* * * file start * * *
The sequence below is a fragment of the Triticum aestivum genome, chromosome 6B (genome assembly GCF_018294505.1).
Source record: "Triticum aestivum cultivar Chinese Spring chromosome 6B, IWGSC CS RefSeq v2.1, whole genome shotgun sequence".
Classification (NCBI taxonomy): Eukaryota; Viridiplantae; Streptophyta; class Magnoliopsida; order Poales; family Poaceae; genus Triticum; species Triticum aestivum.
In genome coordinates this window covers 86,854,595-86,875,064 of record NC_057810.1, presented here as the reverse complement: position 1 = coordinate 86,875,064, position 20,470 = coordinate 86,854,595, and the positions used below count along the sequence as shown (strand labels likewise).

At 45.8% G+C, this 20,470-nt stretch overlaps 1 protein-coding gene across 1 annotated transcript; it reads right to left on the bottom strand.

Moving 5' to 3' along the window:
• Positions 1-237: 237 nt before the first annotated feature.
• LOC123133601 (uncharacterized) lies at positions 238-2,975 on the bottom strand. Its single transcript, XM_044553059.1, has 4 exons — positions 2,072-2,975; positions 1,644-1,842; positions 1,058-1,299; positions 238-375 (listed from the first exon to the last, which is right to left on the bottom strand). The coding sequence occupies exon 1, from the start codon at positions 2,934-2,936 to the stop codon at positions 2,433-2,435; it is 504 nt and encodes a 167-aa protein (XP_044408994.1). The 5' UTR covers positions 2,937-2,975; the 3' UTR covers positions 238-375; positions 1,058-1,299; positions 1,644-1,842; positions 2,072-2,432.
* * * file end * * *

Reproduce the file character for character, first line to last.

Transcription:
The sequence below is a fragment of the Triticum aestivum genome, chromosome 6B (genome assembly GCF_018294505.1).
Source record: "Triticum aestivum cultivar Chinese Spring chromosome 6B, IWGSC CS RefSeq v2.1, whole genome shotgun sequence".
Classification (NCBI taxonomy): Eukaryota; Viridiplantae; Streptophyta; class Magnoliopsida; order Poales; family Poaceae; genus Triticum; species Triticum aestivum.
In genome coordinates this window covers 86,854,595-86,875,064 of record NC_057810.1, presented here as the reverse complement: position 1 = coordinate 86,875,064, position 20,470 = coordinate 86,854,595, and the positions used below count along the sequence as shown (strand labels likewise).

At 45.8% G+C, this 20,470-nt stretch overlaps 1 protein-coding gene across 1 annotated transcript; it reads right to left on the bottom strand.

Moving 5' to 3' along the window:
• Positions 1-237: 237 nt before the first annotated feature.
• LOC123133601 (uncharacterized) lies at positions 238-2,975 on the bottom strand. Its single transcript, XM_044553059.1, has 4 exons — positions 2,072-2,975; positions 1,644-1,842; positions 1,058-1,299; positions 238-375 (listed from the first exon to the last, which is right to left on the bottom strand). The coding sequence occupies exon 1, from the start codon at positions 2,934-2,936 to the stop codon at positions 2,433-2,435; it is 504 nt and encodes a 167-aa protein (XP_044408994.1). The 5' UTR covers positions 2,937-2,975; the 3' UTR covers positions 238-375; positions 1,058-1,299; positions 1,644-1,842; positions 2,072-2,432.